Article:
Emacs usage two: BBEdit’s Text Filters and Shell Worksheet support
I love BBEdit, but it’s only on one of my three OSes.
I reproduced BBEdit’s scripts and test filter support, and that will be the entire separate blog post. I’m relatively happy with what I’ve built on that front. I was never able to figure out how to easily do these things in my primary code editor, Visual Studio Code.
Emacs usage three: Soulver
Hacked Together with some elisp
I love soulver - I want a calculator that is a worksheet, with variables and everything. I se Soulver very lightly. I do, however, use it every month to balance my monthly bill budget.
I created a Emacs script to help me with that. Fake example follows.
(set 'monthly-rent 1000) (set 'cable 250) (set 'phone 200) (set 'output-num (- 1500 monthly-rent cable phone)) (set 'soulver-output (format "\n;; %S" output-num))
Which, when I run my
M-x soulver/script-eval-elisp-and-append-output-variable will add the value of
soulver-output to the current buffer.
If I wanted to get even more complicted I could call calc-eval. My Soulver needs are never more than adding columns of number together, and maybe subtracting them, so I likely won’t need this.
Fancy Fancy Literate Calc package
Since I wrote my lisp script, Robert Schroer wrote literate-calc-mode, which gives me an exen better experience.
Monthly Budget = 1500 => Monthly Budget: 1500 Rent = 1000 => Rent: 1000 Cable = 250 => Cable: 250 Cell = 200 => Cell: 200 Remainder = Monthly Budget - (Rent + Cable + cell) => Remainder: 50
The => part of the line is added by literale-calc-mode.
I started a relatively easy, but still couple weekends long, project of converting my blog to Gatsby.js, and used Emacs / eshell to drive it. That got me learning just enough Emacs and started me down the journey of configuring my init.el file. I’m still running a pretty vanilla Emacs install, with maybe 12-20 custom functions.
That experiment worked enough when I’m using Emacs day to day on my work machine, and have moved all my machines to my Emacs setup. In day to day use at work I’m using Emacs for four things:
- complicated text parsing from eshell results
- Creation of scratch notes in a new buffer (I have 5 vSC windows open at a time, with 5+ tabs in each, I have a problem finding random snippets of text I’m writing down sometimes.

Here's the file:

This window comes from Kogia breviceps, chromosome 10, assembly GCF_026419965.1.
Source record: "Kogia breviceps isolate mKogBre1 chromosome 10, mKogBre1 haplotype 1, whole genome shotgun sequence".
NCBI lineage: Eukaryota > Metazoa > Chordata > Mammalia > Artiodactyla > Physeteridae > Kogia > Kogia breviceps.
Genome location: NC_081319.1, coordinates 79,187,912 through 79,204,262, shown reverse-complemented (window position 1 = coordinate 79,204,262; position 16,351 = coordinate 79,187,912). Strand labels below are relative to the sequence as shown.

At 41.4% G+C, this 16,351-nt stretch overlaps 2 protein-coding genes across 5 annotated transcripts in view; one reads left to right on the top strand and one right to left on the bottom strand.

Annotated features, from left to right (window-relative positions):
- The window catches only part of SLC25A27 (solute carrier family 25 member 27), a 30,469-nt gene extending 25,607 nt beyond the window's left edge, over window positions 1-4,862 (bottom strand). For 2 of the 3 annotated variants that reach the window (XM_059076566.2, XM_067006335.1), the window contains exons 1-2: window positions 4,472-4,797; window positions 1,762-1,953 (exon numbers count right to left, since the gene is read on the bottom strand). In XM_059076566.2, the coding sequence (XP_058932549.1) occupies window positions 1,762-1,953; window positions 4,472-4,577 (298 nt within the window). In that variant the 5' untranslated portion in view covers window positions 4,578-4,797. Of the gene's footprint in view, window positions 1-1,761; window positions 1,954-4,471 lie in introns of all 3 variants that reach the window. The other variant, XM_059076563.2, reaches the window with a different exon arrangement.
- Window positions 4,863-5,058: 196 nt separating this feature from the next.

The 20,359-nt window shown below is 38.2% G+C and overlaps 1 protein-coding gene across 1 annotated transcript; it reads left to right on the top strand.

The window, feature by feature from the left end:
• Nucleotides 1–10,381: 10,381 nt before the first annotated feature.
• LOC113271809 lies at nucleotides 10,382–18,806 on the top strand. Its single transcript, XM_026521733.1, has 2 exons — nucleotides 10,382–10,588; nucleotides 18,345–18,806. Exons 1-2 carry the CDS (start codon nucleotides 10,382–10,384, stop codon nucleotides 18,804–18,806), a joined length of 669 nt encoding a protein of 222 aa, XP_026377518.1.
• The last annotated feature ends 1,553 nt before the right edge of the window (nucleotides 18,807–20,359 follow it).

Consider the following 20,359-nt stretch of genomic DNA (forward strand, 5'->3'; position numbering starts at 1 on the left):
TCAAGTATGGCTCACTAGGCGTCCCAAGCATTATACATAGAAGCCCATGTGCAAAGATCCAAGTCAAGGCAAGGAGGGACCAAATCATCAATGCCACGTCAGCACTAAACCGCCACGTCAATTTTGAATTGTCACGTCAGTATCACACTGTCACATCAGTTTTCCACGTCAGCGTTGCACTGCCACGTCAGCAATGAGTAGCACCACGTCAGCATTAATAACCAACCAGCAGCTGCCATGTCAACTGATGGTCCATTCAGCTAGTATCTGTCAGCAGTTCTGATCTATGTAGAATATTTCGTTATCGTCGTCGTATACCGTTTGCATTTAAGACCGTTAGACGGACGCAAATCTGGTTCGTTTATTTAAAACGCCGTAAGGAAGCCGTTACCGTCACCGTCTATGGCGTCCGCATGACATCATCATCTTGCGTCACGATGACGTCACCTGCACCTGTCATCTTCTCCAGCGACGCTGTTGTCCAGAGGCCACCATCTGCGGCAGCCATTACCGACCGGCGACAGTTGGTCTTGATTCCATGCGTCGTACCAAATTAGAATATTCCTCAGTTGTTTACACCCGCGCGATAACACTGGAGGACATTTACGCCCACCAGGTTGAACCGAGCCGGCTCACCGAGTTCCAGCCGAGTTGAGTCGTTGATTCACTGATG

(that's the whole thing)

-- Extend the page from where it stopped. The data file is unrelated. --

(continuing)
- Markdown mode.
Closing Thoughts On Emacs in the 2020s
The programability for Emacs is amazing. I wrote TextMate bundles back in the day, then BBEdit bundles, but never got the hang on Visual Studio: Code plugins. But with Emacs I’m back to customizing my editor with extra functionality that may only be useful to me.
There are a couple disadvantages to my setup. First, the out of the box Emacs (blank) distribution gave me almost nothing I would expect from a modern editor. Let me list the non-obvious things:
- Everyone uses melpha, not elpha, so go set that up.
- Scrolling with a scroll-wheel is jankey out of the box.
- “I have to install an extra package for a Recent Files menu?!!”
- “OK, where do I go to see all the occurances of this search term in the buffer?”
- “What, no tabs?!” (Yes, I know this is coming in Emacs 27, whenever that is coming)
Now, I wanted to learn Emacs by growing my own out of parts I know I would use, instead of opting for someone else’s setup, like DOOMMacs or SpaceMacs. The journey was part of the destination, I guess, just midly wish it hadn’t been quite so long.
The last disadvantage is now I have a text editor and setup consistent across three OSes: Linux, Windows and OS X. But only three: what I’m out is support for iOS. I can not, for example, take an run my literate-calc monthly budget document on iOS. Granted, that’s almost all I want to do with emacs on iOS, as my Editorial workflow is pretty solid and I don’t see a reason to have, or want, a shell in iOS anyway. That’s not how I use iOS devices: light text editing of blog entries yes, tranforming shell output into additional commands I send to a shell? No.
(I guess Visual Studio Code, with its new web exerience, can fufill all these OSes. But fails down the things I can find only in Emacs: a cross-platform shell experience, text filters, etc.)
Likewise, for now, I’m happy with Emacs being my toolkit text editor / OS for text processing and shell work, and have a seperate editor be the IDE daily driver.